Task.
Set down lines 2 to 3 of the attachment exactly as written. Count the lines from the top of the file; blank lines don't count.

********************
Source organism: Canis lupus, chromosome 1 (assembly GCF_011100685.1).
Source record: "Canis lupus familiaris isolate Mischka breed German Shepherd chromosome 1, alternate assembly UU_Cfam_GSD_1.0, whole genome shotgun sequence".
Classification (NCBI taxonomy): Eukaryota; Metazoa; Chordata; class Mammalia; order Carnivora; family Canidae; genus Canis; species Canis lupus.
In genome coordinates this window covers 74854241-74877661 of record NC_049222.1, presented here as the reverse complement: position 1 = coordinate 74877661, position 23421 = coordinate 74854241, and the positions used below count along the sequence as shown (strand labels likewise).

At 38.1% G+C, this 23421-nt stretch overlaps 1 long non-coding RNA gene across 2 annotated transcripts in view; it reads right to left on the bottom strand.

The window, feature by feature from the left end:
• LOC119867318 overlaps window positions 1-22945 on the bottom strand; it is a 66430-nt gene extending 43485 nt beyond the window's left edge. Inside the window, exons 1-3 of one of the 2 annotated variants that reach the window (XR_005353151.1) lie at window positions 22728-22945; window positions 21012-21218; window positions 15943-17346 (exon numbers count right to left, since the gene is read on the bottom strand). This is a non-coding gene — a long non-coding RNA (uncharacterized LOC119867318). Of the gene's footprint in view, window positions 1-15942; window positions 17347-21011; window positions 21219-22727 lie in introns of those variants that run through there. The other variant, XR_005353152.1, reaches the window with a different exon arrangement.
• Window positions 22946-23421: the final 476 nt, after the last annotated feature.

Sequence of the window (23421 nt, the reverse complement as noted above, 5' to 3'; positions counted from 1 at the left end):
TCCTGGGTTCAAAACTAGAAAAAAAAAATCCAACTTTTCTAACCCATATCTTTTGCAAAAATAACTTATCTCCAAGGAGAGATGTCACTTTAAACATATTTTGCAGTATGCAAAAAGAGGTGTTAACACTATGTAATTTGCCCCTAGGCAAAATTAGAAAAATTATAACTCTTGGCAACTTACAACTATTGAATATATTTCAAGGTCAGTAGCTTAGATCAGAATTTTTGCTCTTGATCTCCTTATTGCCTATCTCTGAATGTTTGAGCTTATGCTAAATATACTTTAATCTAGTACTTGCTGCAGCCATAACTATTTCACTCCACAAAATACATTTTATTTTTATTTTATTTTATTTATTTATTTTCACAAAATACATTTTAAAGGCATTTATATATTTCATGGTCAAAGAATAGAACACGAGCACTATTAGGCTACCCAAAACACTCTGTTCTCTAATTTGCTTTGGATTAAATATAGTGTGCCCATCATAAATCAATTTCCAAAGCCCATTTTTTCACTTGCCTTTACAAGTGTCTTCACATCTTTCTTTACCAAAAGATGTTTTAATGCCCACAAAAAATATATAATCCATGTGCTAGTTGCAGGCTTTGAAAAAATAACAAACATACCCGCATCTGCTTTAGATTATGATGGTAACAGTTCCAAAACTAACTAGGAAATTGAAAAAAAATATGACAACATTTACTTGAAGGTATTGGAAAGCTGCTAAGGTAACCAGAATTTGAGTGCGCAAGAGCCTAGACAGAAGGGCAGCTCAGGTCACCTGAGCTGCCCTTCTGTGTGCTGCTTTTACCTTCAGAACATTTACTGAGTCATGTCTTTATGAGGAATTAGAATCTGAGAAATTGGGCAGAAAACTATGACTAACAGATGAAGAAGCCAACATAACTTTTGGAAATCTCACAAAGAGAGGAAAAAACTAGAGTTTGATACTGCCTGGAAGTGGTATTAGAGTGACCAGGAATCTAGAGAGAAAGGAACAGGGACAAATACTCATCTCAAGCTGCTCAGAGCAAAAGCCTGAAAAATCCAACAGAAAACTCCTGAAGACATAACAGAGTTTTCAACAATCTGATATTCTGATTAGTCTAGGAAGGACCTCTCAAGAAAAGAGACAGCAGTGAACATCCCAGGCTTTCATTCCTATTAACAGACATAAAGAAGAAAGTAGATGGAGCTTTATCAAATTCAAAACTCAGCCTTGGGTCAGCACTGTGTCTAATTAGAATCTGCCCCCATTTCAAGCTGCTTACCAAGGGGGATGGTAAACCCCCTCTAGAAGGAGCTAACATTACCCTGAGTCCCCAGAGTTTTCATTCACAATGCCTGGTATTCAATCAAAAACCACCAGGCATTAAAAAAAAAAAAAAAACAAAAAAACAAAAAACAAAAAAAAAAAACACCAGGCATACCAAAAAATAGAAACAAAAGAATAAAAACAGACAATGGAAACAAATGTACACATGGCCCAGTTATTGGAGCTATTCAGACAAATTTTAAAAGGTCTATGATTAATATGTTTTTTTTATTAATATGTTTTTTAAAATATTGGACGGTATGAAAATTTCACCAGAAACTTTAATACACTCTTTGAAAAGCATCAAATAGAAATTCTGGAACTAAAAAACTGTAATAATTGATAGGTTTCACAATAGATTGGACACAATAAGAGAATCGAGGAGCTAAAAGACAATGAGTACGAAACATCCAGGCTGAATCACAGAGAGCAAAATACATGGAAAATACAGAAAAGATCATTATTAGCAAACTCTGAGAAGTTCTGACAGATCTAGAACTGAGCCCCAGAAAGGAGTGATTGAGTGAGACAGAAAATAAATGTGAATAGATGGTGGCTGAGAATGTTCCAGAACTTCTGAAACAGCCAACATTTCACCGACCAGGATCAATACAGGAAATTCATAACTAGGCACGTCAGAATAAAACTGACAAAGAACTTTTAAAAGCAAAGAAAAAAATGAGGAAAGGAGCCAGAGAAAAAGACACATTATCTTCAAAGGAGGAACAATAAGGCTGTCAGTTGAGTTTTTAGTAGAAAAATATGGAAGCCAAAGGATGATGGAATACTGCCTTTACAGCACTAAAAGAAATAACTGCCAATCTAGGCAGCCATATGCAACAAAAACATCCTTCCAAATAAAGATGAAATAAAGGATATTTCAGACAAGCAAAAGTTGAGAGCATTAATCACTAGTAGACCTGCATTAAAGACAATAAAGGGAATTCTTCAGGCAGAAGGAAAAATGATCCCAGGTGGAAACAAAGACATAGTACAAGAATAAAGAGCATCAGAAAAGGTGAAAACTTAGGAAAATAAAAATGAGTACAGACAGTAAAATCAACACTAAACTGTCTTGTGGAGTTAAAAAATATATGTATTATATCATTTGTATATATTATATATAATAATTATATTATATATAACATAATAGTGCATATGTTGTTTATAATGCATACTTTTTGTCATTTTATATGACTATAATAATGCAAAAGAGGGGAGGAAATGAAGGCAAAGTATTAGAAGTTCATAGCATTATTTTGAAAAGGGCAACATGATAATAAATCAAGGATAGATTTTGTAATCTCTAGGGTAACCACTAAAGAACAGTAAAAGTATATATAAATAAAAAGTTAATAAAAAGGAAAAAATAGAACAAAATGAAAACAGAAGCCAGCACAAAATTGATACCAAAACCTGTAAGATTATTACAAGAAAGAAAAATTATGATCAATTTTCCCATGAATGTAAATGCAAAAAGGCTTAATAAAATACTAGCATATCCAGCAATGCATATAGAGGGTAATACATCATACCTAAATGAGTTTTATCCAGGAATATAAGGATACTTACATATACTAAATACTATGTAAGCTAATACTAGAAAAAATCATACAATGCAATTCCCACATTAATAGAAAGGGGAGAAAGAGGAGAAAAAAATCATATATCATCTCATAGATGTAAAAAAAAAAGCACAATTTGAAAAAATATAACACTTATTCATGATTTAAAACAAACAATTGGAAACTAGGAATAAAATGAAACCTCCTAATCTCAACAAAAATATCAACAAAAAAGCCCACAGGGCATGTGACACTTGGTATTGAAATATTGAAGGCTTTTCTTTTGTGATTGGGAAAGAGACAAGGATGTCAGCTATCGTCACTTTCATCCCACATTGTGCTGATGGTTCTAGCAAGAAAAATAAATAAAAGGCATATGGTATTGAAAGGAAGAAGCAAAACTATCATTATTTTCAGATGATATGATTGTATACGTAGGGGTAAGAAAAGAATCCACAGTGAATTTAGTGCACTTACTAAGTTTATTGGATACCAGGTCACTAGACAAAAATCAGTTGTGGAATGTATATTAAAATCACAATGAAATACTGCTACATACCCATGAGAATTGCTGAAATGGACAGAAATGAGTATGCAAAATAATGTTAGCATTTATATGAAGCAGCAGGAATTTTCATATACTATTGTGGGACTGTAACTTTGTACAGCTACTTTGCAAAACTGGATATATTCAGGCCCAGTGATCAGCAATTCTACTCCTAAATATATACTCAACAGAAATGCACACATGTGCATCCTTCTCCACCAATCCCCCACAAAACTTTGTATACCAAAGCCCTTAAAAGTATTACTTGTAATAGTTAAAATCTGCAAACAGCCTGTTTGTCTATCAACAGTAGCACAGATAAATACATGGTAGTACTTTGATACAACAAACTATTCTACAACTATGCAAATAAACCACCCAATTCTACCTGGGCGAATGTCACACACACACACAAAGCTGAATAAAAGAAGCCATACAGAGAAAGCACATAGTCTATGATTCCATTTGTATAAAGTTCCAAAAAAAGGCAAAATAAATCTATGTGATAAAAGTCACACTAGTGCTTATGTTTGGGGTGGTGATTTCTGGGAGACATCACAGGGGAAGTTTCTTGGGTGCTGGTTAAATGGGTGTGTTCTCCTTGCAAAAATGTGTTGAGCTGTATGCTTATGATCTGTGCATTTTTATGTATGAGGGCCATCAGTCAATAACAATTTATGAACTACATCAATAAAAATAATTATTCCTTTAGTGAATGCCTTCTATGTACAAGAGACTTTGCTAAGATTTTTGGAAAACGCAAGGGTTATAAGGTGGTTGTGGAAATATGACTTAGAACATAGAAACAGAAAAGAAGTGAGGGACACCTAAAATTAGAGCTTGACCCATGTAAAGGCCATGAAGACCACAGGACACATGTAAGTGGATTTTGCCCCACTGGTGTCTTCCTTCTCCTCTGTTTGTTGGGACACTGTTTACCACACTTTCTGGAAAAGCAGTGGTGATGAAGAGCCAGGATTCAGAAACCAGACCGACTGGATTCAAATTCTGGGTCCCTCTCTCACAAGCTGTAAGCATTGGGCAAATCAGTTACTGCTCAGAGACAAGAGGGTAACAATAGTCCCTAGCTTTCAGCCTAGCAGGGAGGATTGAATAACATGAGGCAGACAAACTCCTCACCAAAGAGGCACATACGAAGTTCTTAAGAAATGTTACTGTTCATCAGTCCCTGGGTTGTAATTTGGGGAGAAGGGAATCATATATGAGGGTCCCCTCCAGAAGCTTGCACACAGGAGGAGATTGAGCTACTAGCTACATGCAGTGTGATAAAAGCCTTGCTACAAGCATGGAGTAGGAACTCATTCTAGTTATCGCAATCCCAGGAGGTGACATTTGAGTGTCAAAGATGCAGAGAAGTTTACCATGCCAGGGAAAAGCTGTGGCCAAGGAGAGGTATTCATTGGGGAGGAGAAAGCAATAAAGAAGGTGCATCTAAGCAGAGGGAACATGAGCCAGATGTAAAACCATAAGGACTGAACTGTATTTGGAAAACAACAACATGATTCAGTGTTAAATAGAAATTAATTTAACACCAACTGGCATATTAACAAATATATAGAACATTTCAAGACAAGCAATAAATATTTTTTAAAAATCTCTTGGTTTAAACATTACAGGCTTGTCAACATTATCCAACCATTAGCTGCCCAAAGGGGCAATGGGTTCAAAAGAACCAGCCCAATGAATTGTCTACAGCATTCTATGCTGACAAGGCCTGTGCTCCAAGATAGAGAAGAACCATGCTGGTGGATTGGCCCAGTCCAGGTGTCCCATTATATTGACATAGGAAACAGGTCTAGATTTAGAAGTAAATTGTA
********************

Source record: "Canis lupus familiaris isolate Mischka breed German Shepherd chromosome 1, alternate assembly UU_Cfam_GSD_1.0, whole genome shotgun sequence".
Classification (NCBI taxonomy): Eukaryota; Metazoa; Chordata; class Mammalia; order Carnivora; family Canidae; genus Canis; species Canis lupus.